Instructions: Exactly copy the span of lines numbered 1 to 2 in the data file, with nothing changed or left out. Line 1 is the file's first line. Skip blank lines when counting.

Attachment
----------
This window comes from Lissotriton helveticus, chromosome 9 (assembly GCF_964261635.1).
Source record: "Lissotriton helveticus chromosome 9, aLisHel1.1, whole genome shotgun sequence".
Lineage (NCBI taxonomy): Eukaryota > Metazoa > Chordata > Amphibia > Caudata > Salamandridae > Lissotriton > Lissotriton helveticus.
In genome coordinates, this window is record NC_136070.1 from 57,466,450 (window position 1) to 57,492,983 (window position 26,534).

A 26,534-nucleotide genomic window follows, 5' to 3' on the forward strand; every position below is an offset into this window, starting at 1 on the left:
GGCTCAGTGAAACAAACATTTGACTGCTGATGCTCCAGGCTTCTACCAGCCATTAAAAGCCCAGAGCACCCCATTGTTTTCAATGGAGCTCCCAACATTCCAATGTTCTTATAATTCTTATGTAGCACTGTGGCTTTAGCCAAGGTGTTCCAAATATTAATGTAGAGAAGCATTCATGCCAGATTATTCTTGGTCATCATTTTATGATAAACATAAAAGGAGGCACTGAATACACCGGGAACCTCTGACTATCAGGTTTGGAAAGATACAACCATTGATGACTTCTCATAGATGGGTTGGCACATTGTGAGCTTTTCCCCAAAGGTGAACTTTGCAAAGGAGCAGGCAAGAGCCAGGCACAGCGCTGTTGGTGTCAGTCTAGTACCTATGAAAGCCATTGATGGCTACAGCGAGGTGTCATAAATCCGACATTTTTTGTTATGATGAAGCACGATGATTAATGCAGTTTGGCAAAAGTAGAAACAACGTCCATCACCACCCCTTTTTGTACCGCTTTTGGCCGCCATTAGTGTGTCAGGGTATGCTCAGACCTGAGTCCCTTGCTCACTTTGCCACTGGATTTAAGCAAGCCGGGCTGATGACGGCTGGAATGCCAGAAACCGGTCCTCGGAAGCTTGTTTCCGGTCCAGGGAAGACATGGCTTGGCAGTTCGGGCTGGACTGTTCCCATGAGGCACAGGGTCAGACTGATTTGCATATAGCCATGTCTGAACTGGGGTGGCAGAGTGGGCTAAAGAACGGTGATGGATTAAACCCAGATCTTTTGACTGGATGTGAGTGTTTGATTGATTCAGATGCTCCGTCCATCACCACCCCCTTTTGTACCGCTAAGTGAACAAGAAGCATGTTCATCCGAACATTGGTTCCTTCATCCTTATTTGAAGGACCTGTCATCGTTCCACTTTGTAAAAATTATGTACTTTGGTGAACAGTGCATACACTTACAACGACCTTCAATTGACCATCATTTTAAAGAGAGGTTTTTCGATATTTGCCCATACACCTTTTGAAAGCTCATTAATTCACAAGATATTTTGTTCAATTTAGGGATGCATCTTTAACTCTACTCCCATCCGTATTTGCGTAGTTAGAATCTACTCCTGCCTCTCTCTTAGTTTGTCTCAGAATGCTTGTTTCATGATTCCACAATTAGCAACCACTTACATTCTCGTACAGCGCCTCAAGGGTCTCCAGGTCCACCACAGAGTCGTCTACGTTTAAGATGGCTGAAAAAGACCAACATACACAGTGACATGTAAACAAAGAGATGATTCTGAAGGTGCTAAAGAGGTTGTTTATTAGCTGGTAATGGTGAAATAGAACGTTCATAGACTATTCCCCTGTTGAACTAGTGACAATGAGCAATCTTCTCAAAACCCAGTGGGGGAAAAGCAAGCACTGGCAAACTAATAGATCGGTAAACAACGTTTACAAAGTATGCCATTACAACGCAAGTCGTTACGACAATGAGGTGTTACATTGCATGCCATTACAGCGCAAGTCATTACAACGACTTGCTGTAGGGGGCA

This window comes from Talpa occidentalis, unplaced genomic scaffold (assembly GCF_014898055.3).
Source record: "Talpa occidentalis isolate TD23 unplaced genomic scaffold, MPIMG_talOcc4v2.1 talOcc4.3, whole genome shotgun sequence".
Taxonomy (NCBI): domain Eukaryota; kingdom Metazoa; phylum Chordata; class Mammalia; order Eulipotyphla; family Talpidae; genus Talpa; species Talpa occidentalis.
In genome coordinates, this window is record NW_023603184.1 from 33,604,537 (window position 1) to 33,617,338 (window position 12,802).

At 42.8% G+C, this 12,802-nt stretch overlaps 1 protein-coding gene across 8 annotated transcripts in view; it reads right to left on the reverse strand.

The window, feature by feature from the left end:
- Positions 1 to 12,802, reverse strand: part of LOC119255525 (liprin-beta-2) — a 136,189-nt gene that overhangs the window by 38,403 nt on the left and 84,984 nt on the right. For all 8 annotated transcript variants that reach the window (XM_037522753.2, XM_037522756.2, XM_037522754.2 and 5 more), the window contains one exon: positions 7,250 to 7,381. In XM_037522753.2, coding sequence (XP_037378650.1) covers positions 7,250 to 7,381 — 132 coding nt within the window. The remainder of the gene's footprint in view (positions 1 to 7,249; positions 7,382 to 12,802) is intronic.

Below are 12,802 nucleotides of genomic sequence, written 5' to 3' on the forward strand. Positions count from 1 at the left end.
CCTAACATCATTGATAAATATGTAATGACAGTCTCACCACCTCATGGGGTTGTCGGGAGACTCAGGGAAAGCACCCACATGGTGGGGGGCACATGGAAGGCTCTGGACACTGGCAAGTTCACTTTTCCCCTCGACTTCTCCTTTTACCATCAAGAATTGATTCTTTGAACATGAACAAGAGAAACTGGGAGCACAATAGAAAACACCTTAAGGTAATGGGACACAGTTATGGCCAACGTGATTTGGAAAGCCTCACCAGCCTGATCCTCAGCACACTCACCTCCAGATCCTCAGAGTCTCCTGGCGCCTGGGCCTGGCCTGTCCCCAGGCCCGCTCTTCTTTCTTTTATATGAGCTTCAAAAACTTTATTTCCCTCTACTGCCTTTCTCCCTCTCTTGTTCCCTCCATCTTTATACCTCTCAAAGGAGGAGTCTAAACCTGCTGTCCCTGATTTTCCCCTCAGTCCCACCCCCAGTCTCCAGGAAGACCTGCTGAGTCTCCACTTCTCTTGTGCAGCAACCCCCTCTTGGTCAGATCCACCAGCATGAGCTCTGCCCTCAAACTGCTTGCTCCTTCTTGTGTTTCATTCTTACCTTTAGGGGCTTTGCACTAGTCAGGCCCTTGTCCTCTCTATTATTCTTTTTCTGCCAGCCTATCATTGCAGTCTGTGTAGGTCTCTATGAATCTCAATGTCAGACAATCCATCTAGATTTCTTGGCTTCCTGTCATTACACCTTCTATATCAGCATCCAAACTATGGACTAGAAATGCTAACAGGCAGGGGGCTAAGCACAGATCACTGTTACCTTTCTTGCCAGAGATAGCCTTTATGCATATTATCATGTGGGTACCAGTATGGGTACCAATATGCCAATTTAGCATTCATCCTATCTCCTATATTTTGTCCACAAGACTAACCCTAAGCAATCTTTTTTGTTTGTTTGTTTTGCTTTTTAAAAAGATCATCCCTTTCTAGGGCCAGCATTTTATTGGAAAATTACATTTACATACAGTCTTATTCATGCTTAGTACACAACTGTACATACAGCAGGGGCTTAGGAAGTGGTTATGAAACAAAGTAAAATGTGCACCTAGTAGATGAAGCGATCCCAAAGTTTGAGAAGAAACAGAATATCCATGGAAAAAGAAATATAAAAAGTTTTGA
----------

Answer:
This window comes from Lissotriton helveticus, chromosome 9 (assembly GCF_964261635.1).
Source record: "Lissotriton helveticus chromosome 9, aLisHel1.1, whole genome shotgun sequence".